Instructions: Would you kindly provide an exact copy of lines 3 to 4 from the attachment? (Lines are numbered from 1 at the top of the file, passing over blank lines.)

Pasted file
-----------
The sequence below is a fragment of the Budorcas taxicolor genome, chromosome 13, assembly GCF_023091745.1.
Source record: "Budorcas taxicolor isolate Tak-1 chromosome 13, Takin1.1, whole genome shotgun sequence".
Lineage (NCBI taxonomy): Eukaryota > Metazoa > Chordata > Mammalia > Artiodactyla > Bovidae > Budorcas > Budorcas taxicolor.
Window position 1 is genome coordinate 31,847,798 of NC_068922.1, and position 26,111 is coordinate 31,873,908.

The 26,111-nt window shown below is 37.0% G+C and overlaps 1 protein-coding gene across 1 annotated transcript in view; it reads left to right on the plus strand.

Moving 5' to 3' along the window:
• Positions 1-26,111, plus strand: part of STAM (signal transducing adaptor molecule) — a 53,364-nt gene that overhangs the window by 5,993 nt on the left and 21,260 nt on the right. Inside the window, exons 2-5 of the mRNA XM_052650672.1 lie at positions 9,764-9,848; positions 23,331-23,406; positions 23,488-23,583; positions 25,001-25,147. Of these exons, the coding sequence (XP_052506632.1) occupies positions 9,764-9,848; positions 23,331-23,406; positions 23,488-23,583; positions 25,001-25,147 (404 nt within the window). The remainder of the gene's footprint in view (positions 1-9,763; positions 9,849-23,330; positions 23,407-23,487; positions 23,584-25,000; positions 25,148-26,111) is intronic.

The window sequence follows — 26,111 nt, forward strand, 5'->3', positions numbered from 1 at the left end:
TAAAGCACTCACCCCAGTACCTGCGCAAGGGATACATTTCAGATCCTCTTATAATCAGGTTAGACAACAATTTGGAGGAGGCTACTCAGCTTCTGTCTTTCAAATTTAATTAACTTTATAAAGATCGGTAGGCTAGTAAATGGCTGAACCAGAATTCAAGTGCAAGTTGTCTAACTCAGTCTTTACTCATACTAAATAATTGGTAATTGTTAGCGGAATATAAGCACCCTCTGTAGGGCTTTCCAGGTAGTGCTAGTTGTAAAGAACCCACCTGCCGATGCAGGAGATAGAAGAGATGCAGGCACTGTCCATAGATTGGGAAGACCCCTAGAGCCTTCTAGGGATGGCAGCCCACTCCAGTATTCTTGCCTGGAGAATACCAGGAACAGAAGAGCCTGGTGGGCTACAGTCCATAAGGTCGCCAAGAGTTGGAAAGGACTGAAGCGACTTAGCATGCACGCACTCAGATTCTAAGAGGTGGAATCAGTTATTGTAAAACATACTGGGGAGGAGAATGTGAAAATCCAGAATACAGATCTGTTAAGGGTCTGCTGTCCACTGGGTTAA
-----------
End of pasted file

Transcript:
Lineage (NCBI taxonomy): Eukaryota > Metazoa > Chordata > Mammalia > Artiodactyla > Bovidae > Budorcas > Budorcas taxicolor.
Window position 1 is genome coordinate 31,847,798 of NC_068922.1, and position 26,111 is coordinate 31,873,908.